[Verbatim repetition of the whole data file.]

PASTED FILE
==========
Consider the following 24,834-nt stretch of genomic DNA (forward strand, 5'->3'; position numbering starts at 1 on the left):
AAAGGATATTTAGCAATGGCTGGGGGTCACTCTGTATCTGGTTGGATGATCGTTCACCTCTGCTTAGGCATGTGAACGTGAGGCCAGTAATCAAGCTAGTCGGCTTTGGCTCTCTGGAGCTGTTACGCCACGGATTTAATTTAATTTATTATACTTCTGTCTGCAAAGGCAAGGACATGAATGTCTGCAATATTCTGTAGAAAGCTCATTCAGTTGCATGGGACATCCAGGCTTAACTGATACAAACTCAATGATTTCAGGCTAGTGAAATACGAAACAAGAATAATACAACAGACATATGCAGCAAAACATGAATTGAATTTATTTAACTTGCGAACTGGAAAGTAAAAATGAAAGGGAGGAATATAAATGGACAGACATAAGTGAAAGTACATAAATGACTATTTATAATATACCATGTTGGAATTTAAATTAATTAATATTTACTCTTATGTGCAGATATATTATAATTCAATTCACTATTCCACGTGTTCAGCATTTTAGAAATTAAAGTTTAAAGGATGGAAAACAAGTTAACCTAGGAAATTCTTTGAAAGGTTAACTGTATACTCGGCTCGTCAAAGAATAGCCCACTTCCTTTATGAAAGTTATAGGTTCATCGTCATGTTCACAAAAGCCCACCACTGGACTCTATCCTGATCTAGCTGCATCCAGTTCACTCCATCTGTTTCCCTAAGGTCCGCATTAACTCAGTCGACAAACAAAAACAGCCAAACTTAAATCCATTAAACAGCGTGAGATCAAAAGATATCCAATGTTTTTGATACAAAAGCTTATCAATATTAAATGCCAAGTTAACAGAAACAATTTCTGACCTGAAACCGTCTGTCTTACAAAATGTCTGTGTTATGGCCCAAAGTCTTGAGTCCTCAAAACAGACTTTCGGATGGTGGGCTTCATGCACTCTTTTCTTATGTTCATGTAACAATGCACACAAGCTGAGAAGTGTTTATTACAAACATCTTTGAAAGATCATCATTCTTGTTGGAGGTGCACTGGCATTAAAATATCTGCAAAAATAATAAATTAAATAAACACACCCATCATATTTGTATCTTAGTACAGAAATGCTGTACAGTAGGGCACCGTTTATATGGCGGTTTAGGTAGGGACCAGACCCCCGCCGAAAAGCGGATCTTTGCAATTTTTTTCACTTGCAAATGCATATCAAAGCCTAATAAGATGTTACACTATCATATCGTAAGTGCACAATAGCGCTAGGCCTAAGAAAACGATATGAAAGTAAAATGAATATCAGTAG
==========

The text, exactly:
Consider the following 24,834-nt stretch of genomic DNA (forward strand, 5'->3'; position numbering starts at 1 on the left):
AAAGGATATTTAGCAATGGCTGGGGGTCACTCTGTATCTGGTTGGATGATCGTTCACCTCTGCTTAGGCATGTGAACGTGAGGCCAGTAATCAAGCTAGTCGGCTTTGGCTCTCTGGAGCTGTTACGCCACGGATTTAATTTAATTTATTATACTTCTGTCTGCAAAGGCAAGGACATGAATGTCTGCAATATTCTGTAGAAAGCTCATTCAGTTGCATGGGACATCCAGGCTTAACTGATACAAACTCAATGATTTCAGGCTAGTGAAATACGAAACAAGAATAATACAACAGACATATGCAGCAAAACATGAATTGAATTTATTTAACTTGCGAACTGGAAAGTAAAAATGAAAGGGAGGAATATAAATGGACAGACATAAGTGAAAGTACATAAATGACTATTTATAATATACCATGTTGGAATTTAAATTAATTAATATTTACTCTTATGTGCAGATATATTATAATTCAATTCACTATTCCACGTGTTCAGCATTTTAGAAATTAAAGTTTAAAGGATGGAAAACAAGTTAACCTAGGAAATTCTTTGAAAGGTTAACTGTATACTCGGCTCGTCAAAGAATAGCCCACTTCCTTTATGAAAGTTATAGGTTCATCGTCATGTTCACAAAAGCCCACCACTGGACTCTATCCTGATCTAGCTGCATCCAGTTCACTCCATCTGTTTCCCTAAGGTCCGCATTAACTCAGTCGACAAACAAAAACAGCCAAACTTAAATCCATTAAACAGCGTGAGATCAAAAGATATCCAATGTTTTTGATACAAAAGCTTATCAATATTAAATGCCAAGTTAACAGAAACAATTTCTGACCTGAAACCGTCTGTCTTACAAAATGTCTGTGTTATGGCCCAAAGTCTTGAGTCCTCAAAACAGACTTTCGGATGGTGGGCTTCATGCACTCTTTTCTTATGTTCATGTAACAATGCACACAAGCTGAGAAGTGTTTATTACAAACATCTTTGAAAGATCATCATTCTTGTTGGAGGTGCACTGGCATTAAAATATCTGCAAAAATAATAAATTAAATAAACACACCCATCATATTTGTATCTTAGTACAGAAATGCTGTACAGTAGGGCACCGTTTATATGGCGGTTTAGGTAGGGACCAGACCCCCGCCGAAAAGCGGATCTTTGCAATTTTTTTCACTTGCAAATGCATATCAAAGCCTAATAAGATGTTACACTATCATATCGTAAGTGCACAATAGCGCTAGGCCTAAGAAAACGATATGAAAGTAAAATGAATATCAGTAG